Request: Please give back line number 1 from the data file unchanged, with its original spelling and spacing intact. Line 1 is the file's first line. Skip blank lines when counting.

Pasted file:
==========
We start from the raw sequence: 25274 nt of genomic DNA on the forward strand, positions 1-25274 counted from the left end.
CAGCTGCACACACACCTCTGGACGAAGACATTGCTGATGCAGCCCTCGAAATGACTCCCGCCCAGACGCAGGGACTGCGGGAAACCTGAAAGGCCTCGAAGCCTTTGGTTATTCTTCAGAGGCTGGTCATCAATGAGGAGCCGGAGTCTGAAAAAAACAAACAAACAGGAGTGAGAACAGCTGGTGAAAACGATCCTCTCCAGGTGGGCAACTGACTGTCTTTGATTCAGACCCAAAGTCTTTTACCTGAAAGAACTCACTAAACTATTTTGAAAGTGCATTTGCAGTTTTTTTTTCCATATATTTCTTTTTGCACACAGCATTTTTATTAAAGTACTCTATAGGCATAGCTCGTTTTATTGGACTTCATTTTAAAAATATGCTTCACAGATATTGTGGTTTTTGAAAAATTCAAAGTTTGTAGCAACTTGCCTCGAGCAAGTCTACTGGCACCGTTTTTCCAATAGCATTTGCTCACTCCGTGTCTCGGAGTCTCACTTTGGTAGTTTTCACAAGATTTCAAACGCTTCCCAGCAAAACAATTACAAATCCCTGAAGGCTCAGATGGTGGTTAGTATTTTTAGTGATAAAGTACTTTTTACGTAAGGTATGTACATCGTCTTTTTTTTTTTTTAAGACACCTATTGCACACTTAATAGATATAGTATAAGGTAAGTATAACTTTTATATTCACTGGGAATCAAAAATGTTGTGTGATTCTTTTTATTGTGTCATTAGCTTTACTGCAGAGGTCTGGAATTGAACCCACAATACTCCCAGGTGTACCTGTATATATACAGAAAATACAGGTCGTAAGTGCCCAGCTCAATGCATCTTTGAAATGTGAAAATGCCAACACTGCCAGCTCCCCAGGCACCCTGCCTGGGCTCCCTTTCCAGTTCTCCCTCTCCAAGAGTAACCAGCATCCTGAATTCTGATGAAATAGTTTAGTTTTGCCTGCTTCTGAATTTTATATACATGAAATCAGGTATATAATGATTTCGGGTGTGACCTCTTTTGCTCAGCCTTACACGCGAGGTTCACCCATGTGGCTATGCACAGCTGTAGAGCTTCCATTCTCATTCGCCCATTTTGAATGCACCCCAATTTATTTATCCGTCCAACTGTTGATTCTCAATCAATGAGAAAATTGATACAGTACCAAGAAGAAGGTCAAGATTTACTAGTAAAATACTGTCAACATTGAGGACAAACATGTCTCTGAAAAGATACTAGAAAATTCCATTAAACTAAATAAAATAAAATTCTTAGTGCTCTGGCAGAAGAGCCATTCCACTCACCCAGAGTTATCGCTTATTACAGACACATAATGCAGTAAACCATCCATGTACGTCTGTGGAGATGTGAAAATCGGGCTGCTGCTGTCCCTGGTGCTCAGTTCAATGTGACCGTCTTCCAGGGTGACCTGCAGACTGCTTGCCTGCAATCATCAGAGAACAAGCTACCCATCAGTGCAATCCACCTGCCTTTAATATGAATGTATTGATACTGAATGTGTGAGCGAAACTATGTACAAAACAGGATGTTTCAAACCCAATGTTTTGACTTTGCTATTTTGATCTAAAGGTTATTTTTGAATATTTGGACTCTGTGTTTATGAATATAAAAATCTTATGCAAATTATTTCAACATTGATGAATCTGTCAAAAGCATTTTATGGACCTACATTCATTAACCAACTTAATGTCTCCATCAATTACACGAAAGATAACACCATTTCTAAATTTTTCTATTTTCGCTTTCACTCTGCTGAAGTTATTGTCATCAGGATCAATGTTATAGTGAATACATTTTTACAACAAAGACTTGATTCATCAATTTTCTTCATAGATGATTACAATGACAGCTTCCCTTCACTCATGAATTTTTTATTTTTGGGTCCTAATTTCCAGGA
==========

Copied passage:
We start from the raw sequence: 25274 nt of genomic DNA on the forward strand, positions 1-25274 counted from the left end.